Hospitalised children have become more medically complex and increasingly require specialised teams and units properly equipped to care for them. Within paediatric cardiology, this trend, which is well demonstrated by the expansion of cardiology-specific ICUs, has more recently led to the development of acute care cardiology units to deliver team-based and condition-focused inpatient care. These care teams are now led by paediatric cardiologists with particular investment in the acute care cardiology environment. Herein, we describe the foundation and development of an Acute Care Cardiology Advanced Training Fellowship to meet the clinical, scholarly, and leadership training needs of this emerging care environment.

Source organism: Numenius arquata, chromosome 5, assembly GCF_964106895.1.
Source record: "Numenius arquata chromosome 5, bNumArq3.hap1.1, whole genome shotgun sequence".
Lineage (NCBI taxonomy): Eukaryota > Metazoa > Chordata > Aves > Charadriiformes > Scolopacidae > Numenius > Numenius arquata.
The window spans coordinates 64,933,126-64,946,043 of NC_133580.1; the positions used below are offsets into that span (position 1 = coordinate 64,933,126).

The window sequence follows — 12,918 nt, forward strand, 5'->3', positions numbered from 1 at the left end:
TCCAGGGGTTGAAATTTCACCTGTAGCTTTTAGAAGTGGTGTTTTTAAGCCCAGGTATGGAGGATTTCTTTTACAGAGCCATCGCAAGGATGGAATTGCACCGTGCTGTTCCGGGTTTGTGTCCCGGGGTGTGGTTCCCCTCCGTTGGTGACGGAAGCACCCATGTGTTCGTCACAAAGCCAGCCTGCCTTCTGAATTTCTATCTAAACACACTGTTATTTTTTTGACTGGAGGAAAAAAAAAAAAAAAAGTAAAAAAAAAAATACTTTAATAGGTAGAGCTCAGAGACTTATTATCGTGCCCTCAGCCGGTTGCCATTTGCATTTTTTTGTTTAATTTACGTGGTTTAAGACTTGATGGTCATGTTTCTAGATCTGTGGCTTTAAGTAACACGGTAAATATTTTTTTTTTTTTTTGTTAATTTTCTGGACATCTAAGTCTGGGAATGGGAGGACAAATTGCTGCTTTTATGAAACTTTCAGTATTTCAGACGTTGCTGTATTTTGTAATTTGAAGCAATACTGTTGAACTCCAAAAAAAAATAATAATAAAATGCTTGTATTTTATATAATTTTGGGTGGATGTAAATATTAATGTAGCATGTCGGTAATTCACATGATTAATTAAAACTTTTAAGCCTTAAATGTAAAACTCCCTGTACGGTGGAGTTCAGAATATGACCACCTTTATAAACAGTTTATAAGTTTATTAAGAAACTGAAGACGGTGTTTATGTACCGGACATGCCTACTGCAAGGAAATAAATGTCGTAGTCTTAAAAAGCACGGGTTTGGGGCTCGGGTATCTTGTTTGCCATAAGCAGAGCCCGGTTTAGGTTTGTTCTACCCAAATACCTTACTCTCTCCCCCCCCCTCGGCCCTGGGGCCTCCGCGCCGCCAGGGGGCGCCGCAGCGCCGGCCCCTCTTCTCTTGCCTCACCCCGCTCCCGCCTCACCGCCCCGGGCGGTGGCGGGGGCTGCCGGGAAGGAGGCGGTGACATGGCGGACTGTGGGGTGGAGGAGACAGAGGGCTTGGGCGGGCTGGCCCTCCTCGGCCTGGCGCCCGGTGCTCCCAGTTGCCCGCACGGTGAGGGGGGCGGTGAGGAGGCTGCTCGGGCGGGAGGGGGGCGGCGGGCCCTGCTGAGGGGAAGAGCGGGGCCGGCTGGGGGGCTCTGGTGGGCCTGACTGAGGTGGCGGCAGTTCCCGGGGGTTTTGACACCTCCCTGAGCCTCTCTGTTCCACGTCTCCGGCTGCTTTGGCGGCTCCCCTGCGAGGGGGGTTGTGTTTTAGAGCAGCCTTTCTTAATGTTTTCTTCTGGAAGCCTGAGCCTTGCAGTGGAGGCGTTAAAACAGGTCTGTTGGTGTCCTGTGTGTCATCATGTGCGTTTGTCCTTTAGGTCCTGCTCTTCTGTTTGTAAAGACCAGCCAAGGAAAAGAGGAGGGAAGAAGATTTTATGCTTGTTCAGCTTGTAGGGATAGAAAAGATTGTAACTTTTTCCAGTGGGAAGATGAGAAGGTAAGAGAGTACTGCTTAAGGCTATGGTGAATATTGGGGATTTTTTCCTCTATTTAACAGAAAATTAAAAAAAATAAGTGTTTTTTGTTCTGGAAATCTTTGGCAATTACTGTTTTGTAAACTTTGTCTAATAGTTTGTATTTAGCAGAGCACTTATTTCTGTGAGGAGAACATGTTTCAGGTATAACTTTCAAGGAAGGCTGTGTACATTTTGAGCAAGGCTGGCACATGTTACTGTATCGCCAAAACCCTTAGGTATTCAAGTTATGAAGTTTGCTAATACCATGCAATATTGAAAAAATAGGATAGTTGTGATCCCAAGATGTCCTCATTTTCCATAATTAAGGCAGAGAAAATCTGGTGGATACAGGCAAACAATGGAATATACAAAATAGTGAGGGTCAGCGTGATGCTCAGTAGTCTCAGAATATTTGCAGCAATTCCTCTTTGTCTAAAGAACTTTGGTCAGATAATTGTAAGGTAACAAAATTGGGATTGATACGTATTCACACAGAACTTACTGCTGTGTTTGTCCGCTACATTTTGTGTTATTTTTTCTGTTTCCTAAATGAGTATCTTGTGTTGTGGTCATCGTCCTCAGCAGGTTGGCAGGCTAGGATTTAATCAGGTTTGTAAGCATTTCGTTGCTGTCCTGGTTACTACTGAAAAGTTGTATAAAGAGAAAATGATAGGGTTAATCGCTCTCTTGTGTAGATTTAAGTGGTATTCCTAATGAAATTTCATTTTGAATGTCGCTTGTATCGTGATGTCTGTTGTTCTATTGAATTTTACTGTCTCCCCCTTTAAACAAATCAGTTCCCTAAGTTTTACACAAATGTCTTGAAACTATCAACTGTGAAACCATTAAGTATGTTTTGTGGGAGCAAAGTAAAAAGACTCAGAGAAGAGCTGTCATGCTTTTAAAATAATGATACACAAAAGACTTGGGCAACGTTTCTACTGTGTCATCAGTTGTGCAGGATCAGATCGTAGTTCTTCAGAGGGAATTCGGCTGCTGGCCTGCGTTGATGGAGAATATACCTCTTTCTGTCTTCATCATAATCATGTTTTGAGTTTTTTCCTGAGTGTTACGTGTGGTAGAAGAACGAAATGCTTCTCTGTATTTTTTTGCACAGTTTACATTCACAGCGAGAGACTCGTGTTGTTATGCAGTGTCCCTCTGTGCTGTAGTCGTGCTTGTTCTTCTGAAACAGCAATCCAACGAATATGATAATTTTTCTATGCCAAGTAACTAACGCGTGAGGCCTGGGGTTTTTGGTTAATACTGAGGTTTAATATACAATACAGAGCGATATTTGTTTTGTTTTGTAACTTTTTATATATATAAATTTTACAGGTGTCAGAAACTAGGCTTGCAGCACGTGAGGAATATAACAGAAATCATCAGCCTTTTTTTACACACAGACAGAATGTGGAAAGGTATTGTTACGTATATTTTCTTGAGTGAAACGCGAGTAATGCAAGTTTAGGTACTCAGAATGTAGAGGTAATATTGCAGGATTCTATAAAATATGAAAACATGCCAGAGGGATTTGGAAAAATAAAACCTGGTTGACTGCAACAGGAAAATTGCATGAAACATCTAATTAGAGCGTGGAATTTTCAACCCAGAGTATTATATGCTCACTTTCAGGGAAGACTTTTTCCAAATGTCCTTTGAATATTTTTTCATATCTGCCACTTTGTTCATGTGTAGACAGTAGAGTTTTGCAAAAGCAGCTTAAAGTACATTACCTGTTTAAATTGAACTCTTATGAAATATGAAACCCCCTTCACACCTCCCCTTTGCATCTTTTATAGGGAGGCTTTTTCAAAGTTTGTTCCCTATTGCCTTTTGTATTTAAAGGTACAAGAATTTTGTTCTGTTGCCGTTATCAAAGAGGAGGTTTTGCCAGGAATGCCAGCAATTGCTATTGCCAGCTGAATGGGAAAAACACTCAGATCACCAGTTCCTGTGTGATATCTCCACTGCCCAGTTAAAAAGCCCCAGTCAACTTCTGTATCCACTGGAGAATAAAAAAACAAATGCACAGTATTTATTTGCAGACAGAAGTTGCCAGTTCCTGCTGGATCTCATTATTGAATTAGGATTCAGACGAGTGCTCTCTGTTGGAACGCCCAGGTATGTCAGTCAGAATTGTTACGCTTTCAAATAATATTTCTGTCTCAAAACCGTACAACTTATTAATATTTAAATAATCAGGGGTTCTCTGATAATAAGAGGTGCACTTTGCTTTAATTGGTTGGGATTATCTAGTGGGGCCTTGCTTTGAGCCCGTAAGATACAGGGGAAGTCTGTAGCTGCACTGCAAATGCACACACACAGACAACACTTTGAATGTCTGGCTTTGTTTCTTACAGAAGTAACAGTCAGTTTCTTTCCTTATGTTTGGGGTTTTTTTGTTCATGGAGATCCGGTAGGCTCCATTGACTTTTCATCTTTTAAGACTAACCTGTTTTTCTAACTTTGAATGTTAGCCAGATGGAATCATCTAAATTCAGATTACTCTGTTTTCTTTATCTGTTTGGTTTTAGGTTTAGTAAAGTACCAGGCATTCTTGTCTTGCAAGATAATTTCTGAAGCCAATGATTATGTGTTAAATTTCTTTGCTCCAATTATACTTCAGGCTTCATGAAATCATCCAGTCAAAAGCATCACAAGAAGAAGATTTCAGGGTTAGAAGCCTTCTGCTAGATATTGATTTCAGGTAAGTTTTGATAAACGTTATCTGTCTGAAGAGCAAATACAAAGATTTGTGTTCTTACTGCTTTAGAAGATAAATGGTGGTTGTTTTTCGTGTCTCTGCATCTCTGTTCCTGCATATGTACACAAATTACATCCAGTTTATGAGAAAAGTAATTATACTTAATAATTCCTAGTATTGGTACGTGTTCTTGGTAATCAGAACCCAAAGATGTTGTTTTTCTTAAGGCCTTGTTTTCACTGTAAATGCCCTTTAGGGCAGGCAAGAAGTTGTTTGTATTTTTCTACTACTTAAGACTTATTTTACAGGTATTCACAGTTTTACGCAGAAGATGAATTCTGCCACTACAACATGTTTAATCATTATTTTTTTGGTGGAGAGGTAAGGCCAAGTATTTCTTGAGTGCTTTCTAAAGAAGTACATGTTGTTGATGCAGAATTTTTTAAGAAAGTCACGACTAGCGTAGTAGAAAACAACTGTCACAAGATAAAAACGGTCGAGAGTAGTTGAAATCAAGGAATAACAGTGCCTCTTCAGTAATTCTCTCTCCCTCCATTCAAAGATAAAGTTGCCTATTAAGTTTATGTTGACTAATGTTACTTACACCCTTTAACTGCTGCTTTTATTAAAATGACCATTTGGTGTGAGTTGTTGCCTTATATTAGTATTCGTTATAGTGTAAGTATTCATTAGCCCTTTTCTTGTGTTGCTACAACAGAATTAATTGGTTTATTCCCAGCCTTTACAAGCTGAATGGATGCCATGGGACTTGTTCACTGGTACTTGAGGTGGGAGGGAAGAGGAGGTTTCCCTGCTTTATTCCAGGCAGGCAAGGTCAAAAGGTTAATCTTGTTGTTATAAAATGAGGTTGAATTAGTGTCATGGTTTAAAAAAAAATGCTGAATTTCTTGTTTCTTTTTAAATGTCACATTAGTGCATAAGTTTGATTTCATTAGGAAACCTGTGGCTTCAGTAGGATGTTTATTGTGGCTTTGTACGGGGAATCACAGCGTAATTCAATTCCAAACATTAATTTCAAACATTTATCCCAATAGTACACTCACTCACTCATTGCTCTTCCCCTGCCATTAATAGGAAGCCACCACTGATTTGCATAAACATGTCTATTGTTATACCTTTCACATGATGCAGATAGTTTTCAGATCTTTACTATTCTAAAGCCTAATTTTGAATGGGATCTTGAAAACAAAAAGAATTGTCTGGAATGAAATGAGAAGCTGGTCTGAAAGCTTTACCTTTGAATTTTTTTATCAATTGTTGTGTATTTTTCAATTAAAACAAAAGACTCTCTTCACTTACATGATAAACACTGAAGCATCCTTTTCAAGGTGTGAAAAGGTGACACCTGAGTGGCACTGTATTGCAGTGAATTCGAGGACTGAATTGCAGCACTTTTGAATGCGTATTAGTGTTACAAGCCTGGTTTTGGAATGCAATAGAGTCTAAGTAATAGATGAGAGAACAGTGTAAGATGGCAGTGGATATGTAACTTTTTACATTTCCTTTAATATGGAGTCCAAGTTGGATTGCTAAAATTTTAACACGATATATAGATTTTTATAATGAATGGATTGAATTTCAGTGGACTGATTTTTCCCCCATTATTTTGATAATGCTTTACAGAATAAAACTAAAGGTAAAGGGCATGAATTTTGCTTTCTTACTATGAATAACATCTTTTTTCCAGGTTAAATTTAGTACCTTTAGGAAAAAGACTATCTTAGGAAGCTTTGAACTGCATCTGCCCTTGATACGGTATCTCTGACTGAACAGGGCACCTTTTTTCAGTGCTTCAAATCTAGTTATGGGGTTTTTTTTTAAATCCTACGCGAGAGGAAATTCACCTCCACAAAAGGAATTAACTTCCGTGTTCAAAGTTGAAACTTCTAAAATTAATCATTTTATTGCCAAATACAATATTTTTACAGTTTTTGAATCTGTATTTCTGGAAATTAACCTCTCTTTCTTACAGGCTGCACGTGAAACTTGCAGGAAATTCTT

The article provides a general introduction to the book. It introduces the readers to the new strand of empirical and interdisciplinary scholarship that has emerged over the past decade in the study of the EU law, lawyers and the Court of Justice of the European Union. Taking stock of the on-going ‘methodological turn’ in this field, it presents the new interdisciplinary research strategies and empirical material mobilized to analyze the Court of Justice of the European Union. Altogether, the twelve case-studies cut away from the top-down approach to the EU law and the CJEU, and allow for a more localized and fine-grained observation of the socio-legal actors and practices actors involved in CJEU case law. As the introduction moves beyond mainstream legal scholarship and ‘grand narratives’ of legal integration, the edited volume provides a more historically informed and sociologically grounded account of the EU law’s (unequal) embeddedness in Europe’s economies et societies.